By Adrianna Pitrelli
INDIANAPOLIS — Every 21 seconds someone is diagnosed with diabetes, which is why the Indiana State Department of Health is encouraging Hoosiers to take precautions against the deadly disease during November, National Diabetes Month.
“Diabetes is a serious and potentially life-threatening illness, but there are ways you can prevent or delay the onset of the most common types of diabetes,” said Dr. Kristina Box, state health commissioner in a statement. “Exercising, eating right, maintaining a healthy weight, avoiding tobacco use and getting your blood glucose checked regularly are all important steps toward a healthier life.”
Dr. Kristina Box, Indiana’s new Department of Health commissioner
Diabetes is a disease that develops when the body doesn’t produce enough insulin or is unable to use insulin effectively. Currently, 750,000 Hoosiers live with diabetes, a 37 percent increase since 2005.
The Indiana State Department of Health is organizing a prevention program to encourage people to increase physical activity, eat healthy and lose weight — all changes that could help save a person’s life.
The American Diabetes Association hopes to show Americans the importance of diabetes awareness.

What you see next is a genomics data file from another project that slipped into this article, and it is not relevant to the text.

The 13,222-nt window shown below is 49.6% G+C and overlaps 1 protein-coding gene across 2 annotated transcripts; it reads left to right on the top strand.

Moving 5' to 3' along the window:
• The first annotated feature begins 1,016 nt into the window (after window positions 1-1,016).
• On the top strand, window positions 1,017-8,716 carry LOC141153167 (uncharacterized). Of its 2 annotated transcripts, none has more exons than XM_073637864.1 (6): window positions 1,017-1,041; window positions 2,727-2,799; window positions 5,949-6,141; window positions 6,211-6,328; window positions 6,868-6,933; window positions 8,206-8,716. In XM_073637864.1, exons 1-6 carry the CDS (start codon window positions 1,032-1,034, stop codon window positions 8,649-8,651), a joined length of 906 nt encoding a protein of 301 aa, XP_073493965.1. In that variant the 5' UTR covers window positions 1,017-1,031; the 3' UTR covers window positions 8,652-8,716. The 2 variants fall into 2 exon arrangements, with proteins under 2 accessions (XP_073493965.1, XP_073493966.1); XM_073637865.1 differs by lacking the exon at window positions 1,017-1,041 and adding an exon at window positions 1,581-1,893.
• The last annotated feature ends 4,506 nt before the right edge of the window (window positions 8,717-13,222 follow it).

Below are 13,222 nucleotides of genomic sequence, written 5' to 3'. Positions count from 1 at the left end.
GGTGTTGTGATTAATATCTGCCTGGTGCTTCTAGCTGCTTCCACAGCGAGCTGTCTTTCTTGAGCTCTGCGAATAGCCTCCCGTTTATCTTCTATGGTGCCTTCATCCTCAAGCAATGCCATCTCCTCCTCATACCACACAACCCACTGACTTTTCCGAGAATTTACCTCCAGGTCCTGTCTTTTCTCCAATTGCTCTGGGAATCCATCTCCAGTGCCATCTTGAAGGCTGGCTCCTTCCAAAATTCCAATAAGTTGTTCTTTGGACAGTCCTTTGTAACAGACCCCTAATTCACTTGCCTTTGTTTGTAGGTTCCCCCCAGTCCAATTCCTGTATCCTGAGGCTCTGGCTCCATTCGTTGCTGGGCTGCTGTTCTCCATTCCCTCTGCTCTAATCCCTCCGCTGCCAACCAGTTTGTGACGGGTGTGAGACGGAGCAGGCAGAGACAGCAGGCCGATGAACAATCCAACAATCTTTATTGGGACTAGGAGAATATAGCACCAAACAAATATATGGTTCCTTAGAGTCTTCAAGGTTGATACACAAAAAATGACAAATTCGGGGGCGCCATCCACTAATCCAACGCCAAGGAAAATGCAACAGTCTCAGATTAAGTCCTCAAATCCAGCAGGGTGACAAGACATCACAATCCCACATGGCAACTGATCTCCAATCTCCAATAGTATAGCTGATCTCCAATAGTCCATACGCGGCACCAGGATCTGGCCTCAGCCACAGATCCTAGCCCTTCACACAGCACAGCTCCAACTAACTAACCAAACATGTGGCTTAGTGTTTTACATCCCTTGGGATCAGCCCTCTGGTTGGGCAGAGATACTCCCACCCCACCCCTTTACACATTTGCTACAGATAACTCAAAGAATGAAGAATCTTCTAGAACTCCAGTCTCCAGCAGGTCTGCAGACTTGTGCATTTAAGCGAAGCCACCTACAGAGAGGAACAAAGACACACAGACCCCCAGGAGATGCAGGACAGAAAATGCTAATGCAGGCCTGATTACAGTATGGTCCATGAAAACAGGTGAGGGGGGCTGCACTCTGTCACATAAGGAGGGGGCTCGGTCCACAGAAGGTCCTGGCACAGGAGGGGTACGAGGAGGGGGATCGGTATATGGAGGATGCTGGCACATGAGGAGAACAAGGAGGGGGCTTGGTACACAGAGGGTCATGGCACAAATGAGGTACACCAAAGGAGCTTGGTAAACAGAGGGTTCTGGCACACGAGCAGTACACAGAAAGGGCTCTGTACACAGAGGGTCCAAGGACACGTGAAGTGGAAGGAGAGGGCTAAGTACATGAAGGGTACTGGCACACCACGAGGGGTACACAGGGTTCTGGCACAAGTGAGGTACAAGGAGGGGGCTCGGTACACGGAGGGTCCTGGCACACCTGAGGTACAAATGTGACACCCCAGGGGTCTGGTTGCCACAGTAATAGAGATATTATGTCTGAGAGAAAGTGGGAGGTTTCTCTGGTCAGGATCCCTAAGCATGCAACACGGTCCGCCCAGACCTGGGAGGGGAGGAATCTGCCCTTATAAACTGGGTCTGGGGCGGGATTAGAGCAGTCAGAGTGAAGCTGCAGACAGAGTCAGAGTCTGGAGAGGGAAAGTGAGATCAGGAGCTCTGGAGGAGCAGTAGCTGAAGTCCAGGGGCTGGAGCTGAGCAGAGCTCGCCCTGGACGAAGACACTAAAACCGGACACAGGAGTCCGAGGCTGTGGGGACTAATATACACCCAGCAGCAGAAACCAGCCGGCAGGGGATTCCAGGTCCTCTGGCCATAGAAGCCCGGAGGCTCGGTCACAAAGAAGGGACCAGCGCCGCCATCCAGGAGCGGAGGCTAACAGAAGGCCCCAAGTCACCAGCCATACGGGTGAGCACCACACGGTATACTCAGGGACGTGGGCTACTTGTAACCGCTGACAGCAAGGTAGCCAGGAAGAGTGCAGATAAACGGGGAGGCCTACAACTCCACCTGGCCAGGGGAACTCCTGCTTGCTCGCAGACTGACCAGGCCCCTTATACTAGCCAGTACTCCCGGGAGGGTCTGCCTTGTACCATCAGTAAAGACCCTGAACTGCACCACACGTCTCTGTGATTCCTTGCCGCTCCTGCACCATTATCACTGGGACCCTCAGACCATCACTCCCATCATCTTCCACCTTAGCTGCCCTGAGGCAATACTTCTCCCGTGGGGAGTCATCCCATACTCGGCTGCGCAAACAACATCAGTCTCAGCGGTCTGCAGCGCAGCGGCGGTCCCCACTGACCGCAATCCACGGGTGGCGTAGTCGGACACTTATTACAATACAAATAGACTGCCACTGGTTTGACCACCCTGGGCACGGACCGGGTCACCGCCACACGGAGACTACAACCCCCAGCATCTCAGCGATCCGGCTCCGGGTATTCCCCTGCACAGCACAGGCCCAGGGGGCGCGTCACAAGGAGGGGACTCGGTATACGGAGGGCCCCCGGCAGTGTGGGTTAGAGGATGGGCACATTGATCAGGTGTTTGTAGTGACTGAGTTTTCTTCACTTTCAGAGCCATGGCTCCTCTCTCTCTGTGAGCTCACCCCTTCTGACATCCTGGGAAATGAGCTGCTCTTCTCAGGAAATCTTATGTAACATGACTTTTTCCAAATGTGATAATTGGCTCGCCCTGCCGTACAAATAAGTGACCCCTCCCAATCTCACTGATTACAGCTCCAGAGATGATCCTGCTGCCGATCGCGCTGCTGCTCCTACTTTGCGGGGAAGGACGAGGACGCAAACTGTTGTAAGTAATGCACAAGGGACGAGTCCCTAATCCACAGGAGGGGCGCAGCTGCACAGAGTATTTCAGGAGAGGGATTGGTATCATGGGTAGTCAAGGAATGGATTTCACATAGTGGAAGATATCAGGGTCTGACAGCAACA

“Diabetes is serious and it impacts all of us,” said Tracey Drzich, area executive director for American Diabetes Association. “Diabetes is so much more than the medications, devices and lifestyle tools used to manage it.”
In 2013, Indiana had four programs to help people with diabetes prevention, but program has expanded to 92 locations across the state. The program is targeted toward people with pre-diabetes — conditions one-third of Indiana adults have. People with pre-diabetes have blood glucose levels that are higher than normal but not high enough to be diagnosed as diabetes.
Diabetes doesn’t just take a physical toll on people, it also can cause a financial strain. The average price for healthcare for a person without diabetes is $2,935 a year. But with the addition of the disease, healthcare can cost Hoosiers upward of $11,000, according to the Indiana State Department of Health.
Indiana State Department of Health also will partner with diabetes education programs to educate Hoosiers with diabetes about ways to lower blood sugar, like staying hydrated and controlling stress levels.
“It’s time to come together and raise awareness of the diabetes epidemic facing our nation.” Drzich said.
For information about the Indiana State Department of Health programs, Hoosiers are encouraged to visit preventdiabetes.isdh.in.gov. People can also share their diabetes story to spread awareness but using #DearDiabetes on social media.
Adrianna Pitrelli is a reporter for TheStatehouseFile.com, a news website powered by Franklin College journalism students.